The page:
05/29/14

Heard of Square? Now You Need to Know Square Capital

Earlier this week the mobile payments company Square announced a new cash-advance program for its customers, Square Capital. Square makes it possible for small business owners to easily and inexpensively process credit cards. You may even have a friend or two that use the service to personally accept credit cards.

Square is going to approach customers that use the Square technology to process credit card payments with cash advance offers. It seems like a great fit when you consider how many small business, like those serviced by Square, are turned down by more traditional small business lenders.

Kurt Wagner, reporting for Mashable, writes, “Small businesses will pay back the capital bit by bit, giving Square a small percentage of future sales in return. For example, if a business borrows $10,000, they may pay Square $11,000 in future credit card sales. Square usually takes 2.75% of each transaction, but a small business that took a Square cash advance might pay back 10% on top of the 2.75% until their advance is paid off, says Rajaram (Gokul Rajaram, Square’s Product Engineering Lead).”

Of course we’re talking about two different transactions here. Like every other credit card processor, Square charges merchants to process their credit card transactions—the 2.75 percent. In my opinion, paying 10 percent for a cash advance seems very reasonable.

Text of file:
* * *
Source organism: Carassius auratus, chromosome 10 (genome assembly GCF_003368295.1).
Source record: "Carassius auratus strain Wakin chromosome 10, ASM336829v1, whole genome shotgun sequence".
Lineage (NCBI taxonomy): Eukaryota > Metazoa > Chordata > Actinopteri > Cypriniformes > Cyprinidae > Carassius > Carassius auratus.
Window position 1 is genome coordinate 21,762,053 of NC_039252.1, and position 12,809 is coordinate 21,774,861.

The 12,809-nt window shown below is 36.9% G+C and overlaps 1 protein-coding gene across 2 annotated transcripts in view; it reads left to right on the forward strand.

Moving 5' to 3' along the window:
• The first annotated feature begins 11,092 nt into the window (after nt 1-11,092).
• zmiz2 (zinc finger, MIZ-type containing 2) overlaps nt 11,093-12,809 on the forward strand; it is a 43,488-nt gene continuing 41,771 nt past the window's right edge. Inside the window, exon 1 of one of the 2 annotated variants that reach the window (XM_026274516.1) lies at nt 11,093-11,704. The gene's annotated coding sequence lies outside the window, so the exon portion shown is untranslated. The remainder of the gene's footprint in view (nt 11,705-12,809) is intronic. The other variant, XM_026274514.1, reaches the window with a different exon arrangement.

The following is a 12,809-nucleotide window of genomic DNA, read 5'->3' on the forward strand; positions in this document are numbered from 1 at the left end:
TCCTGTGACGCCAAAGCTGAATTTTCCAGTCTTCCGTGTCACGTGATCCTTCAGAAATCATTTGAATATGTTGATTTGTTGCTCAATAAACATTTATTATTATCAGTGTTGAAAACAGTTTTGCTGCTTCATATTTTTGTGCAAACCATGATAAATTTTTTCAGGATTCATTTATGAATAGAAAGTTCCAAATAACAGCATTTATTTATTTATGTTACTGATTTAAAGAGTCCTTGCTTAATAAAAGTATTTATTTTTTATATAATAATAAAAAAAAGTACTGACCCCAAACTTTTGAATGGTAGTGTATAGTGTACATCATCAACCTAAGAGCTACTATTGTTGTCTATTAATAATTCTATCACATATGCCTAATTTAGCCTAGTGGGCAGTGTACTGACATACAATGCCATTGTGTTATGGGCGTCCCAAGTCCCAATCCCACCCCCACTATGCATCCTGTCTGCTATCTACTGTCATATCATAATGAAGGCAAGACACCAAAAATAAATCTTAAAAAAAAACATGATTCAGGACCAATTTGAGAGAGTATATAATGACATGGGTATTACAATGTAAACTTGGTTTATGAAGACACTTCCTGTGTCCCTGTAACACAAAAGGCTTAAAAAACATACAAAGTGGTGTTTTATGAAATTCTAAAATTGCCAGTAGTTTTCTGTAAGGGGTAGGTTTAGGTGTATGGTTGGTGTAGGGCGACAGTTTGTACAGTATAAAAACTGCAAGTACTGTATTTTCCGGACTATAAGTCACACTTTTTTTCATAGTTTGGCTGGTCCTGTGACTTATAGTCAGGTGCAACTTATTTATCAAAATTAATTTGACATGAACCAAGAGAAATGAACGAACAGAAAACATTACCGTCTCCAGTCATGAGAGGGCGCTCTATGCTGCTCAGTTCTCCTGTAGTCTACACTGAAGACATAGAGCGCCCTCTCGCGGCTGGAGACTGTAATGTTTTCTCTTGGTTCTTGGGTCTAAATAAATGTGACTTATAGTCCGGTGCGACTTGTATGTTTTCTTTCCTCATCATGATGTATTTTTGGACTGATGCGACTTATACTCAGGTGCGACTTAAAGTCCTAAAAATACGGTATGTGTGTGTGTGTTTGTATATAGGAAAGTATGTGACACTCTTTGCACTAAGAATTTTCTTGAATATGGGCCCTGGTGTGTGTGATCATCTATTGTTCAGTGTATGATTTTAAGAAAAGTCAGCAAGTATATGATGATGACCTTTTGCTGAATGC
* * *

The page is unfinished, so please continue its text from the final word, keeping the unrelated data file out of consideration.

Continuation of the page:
Lending to the smallest small business owners carries a greater risk than lending to larger, more established companies, but Square is in a unique position to have insight into who might be their best customers and offer this type of financing to those they feel are best suited to an offer. I’m a big fan of this type of innovative thinking. The smallest small businesses, those who are most likely to be Square customers in the first place, have the hardest time accessing capital to grow and operate. It looks like the folks at Square are going to help their customers, by making the process a little easier and what I think is a reasonable cost for this type of financing.

Square is a great example of the entrepreneurial thinking that should have a positive impact in small business lending and for the smallest small business owners. It’s also a great way to find new customers for Square.

There’s no question, it feels like we’re turning a corner and the situation for small business is getting better. It also appears that in addition to the non-bank, alternative lenders that are entering the small business lending space in droves, traditional banks are more willing to jump back into the mix. Wells Fargo’s pledge to make $100 billion in small business loans in the next couple of years is a good example.

Small business grows on borrowed capital. This type of innovation is what the economy needs to help spur job growth and strengthen local small business communities.

It takes a little cash to change the world.

So what are you waiting for?

About the author

Ty Kiisel
Small business evangelist and veteran of over 30 years in the trenches of Main Street business, Ty makes small business financing and trends accessible in common sense language devoid of the jargon.

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